Do I Qualify For Disability Insurance Benefits If I Have Asthma?
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Disability insurance companies don’t always make it easy for policyholders who have asthma to get the disability benefits they deserve.
The Common Reasons Disability Carriers Deny Asthma Disability Claims
Many claims are denied because the disability insurance company says:
(1) There is no objective basis of the asthma diagnosis,
(2) There is no objective basis for the restrictions and limitations assigned by your physician, or
(3) There is no causal relationship between your asthma and/or your restrictions and limitations, and your inability to do your own or any occupation.
Nancy Cavey, who has 35 years experience handling disability cases, has successfully represented many policyholders with asthma. She overcomes a claims denial by working closely with you and your physician.
She offers a free initial consultation and welcomes the opportunity to speak with you about your disability claim.
What Is Asthma?
Asthma is a form of chronic obstructive pulmonary disease (COPD) of the breathing or bronchial tubes. The muscles of the bronchial tubes constrict because of irritation and inflammation. That causes swelling and excess mucus, further narrowing your bronchial tubes. The combination of constriction and inflammation obstructs the flow of air into the lungs.
Many asthmatics also have other types of obstructive lung disease, including emphysema and chronic bronchitis. These conditions can complicate the diagnosis, treatment and disability decision.
What Are The Symptoms of Asthma?
The hallmark symptoms of asthma include shortness of breath, chest tightness, wheezing and coughing. The severity of the symptoms varies by disease and from person.
How Do I Get The Disability Insurance Benefits I Deserve If I Suffer from Asthma?
Asthma can interfere not only with your daily activities but with your ability to work. If you no longer can work or your doctor has told you to apply for disability, before you apply for benefits, you should:
1 – Obtain a copy of your disability policy. See how it defines “disability,” “occupation” and “self-reported conditions.” You’ll need to understand what you have to prove to get your benefits for asthma and whether there are limitations in your coverage.
2 – Obtain a copy of your medical records. Review them to see if there is an objective basis for your diagnosis, what your records say about your report of symptoms and your restrictions and limitations.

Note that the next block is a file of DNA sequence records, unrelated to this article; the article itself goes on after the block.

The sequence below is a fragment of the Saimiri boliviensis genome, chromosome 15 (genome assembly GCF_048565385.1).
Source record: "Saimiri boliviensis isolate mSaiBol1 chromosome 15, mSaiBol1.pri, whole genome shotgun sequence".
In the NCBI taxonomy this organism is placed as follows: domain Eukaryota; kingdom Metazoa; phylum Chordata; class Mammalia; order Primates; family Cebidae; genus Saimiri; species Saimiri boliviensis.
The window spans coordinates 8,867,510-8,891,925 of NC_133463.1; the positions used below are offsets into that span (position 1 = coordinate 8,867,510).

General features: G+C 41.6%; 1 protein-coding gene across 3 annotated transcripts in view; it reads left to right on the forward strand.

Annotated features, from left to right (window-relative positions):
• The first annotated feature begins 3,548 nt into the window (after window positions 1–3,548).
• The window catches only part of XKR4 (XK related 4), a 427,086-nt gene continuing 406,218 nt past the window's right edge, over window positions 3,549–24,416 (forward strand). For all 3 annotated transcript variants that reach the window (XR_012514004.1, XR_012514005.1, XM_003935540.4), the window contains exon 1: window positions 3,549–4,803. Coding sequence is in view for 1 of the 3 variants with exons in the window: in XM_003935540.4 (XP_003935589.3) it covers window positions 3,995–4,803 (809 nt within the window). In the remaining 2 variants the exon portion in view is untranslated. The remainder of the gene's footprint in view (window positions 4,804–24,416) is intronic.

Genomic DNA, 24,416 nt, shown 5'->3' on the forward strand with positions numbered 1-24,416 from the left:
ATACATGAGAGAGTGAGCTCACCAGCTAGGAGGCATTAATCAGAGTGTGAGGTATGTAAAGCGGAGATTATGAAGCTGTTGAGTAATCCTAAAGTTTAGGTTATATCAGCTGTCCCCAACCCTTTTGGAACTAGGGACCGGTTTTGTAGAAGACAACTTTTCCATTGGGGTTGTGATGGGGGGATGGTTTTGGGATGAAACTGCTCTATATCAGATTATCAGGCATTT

The carrier will be looking for FEV1 test results to determine the severity of your lung disease, the number of attacks you have, and the nature of treatment you have gotten, including intravenous bronchodilator or inhalational bronchodilator therapy.
3 – Obtain a copy of your personnel file to see whether your asthma has affected your work performance.
4 – Obtain a copy of your job description. Create your own description of your physical duties with an explanation of how your symptoms impact your ability to do your occupation. You might have difficulty with walking, exertion or even speaking on the phone.
5 – Provide your doctor with the occupational description. Ask your doctor to prepare a report that explains the objective basis for your diagnosis, the objective basis of your restrictions and limitations, and the objective reasons you can’t perform some or all of the material and substantial duties of your occupation.
6 – Prepare a diary that explains your symptoms and the side effects of medication you are taking. Be sure to give examples of how your asthma symptoms interfere with your ability to do things on a daily basis. You might have difficulty even walking down the aisle of the grocery store.
7 – Hire Nancy Cavey to help you file your initial application. The application process is confusing and designed so you and your physician make mistakes that can result in a delay or even a denial of your benefits. Ms. Cavey knows how to prepare and file a winning shock and awe disability application that leaves the carrier little reason to question your claim.
8 – Hire Nancy Cavey to help you appeal a wrongful denial or termination of your disability benefits. Disability carriers are in the business of collecting premiums and not paying disability benefits for asthma. They’ll use any reason to deny your claim. The odds of getting your benefits on appeal are greater when you are represented by an experienced ERISA/private ID policy disability attorney.
Contact Disability Attorney Nancy L. Cavey, Who Can Help You Regardless of Where You Live
Asthma can make it difficult, if not impossible, to work. You owe it to yourself and your family to get help today! Nancy Cavey can review your policy and your medical records, and explain to you what your policy says and how to get your disability benefits. Call today for a free consultation at 727-894-3188.